Menu Close
Avatar
Log In
Please consider registering
Guest
Forum Scope






Start typing a member's name above and it will auto-complete

Match



Forum Options



Min search length: 3 characters / Max search length: 84 characters

Register Lost password?
Avatar
BingoXF
3 Posts
(Offline)
1
March 10, 2020 - 8:35 am

Last spring (2019) I had good success grafting a variety of scions on MM111 rootstock and planting them in a nursery. 

Some of the scions didn't take but the rootstock still thrived.

I've read that if you cut the tree off at ground level and add a loose medium around the shoots that follow, you can make your own rootstock.

I have a few questions:

How long must the tree be established before cutting it off will induce it to send up shoots? Can I do it this year (2020)?

What time of year should the tree be cut off? I'm in zone 3 and there's still a lot of snow on the ground in early spring.

Do you use the rootstock immediately after separating or do you store them before use?

Thank you.

Avatar
BingoXF
3 Posts
(Offline)
2
March 11, 2020 - 9:56 am

I learned the word "stooling" today, and with that search term I found some good resources about timing. http://www.suttonelms.org.uk/a.....ple72.html has the following timetable:

  • Plant rootstock in spring
  • After 1 year, cut off at ground level
  • Allow shoots to grow into the summer, then heap them with 3 inches of loose material
  • Continue to to add material as they grow (but don't exceed 6" material total)
  • Dig up the material in late fall and cut off the shoots

It then says to plant the shoots and graft the larger ones in the spring. I'm curious about storing the shoots instead for bench grafting. I will continue to research and I welcome any advice in this forum.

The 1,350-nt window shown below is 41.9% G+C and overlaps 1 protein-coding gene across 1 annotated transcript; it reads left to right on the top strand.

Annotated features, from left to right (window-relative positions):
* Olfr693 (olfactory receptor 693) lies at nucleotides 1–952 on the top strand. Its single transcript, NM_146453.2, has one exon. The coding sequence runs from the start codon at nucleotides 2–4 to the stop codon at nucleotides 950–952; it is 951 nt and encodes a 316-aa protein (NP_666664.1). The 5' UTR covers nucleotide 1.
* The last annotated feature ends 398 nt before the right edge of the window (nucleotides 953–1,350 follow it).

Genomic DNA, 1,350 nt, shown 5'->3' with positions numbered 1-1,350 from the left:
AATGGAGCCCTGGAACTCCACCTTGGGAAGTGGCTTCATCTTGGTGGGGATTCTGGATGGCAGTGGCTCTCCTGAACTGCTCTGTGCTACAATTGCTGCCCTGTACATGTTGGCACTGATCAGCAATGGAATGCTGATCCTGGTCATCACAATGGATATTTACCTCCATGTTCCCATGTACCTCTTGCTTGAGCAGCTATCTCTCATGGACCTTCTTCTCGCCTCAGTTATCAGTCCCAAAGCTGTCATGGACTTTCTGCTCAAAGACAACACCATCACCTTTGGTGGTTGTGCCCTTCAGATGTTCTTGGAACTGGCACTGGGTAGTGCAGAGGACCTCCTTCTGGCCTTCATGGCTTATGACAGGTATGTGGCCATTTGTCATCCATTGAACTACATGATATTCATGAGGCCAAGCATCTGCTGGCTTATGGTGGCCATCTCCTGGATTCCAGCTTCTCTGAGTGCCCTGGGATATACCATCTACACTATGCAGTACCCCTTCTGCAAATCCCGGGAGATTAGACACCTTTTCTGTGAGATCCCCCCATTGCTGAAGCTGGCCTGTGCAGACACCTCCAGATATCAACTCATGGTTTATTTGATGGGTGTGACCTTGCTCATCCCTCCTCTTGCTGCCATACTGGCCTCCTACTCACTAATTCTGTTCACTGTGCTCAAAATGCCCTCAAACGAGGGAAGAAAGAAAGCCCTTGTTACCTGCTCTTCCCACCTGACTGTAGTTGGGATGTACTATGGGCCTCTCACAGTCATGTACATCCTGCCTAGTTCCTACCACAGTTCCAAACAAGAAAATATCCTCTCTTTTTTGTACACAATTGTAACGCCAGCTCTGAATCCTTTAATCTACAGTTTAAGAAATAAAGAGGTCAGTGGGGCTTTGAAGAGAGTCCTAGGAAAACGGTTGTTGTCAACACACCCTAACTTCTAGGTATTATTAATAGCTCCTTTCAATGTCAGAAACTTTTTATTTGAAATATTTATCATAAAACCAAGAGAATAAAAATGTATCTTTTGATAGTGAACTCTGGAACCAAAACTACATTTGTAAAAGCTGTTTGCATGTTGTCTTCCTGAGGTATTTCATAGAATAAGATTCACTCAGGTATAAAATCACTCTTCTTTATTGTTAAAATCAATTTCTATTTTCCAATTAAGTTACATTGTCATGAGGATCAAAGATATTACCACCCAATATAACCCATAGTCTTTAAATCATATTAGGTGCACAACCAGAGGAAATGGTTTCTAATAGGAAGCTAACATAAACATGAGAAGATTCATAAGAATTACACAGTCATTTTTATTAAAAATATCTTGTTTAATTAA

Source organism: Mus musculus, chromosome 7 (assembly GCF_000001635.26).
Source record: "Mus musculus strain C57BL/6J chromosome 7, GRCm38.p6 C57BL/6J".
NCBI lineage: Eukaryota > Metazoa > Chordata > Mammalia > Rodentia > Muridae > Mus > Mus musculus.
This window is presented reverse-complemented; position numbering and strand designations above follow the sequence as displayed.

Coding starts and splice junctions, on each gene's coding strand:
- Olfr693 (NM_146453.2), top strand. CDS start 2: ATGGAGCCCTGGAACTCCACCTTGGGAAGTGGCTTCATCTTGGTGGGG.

Avatar
Viron
1400 Posts
(Offline)
3
March 11, 2020 - 10:29 am

If they’re for personal use, I see no reason to “Dig up the material in late fall and cut off the shoots.”  I would wait until mid-to late Winter, around the same time you’d collect scion wood.  After cutting the exposed, slightly rooted shoots from the parent rootstock, I believe they're stored as you would dormant scions. 

I’ve found rootstock at nurseries or shipped by mail packed in damp sawdust and kept cool.  If using a ‘frost free’ refrigerator, as opposed to a ‘walk in cooler,’ I’d keep the bundle sealed so as not to dry out.  

If storage allows you to bench graft them at your convenience, I’d expect them to stay viable about as long as scions (or cuttings) under the same conditions.  But in order to experience a full seasons growth, especially up North, I wouldn’t be attempting to store them until ..July Wink

Avatar
BingoXF
3 Posts
(Offline)
4
March 11, 2020 - 11:20 am

Thank you for the info. The trouble around here is that the ground is frozen and often covered with snow at the time I collect scions. This year, mid-March, there is still several inches of snow and plenty of ice on top of the frozen ground. The situation is less dire in November and December, usually.

Forum Timezone: America/Los_Angeles
All RSSShow Stats
Administrators:
Idyllwild
Moderators:
John S
Marsha H
Viron
jafar
portlandian
Top Posters:
Rooney: 686
DanielW: 519
PlumFun: 495
Reinettes: 375
davem: 312
Dubyadee: 222
gkowen: 218
sweepbjames: 212
Larry_G: 151
quokka: 148
Newest Members:
landonmacintyre
kdnsusannah
sergiopolding
reginaldbraddon
ofeliaamato612
jonasstricklin
andranicolai
zitawahl19222
wallysundberg
charispitts8
Forum Stats:
Groups: 1
Forums: 4
Topics: 2811
Posts: 15717

 

Member Stats:
Guest Posters: 0
Members: 7126
Moderators: 5
Admins: 1
Most Users Ever Online: 232
Currently Online: jafar
Guest(s) 11
Currently Browsing this Page:
1 Guest(s)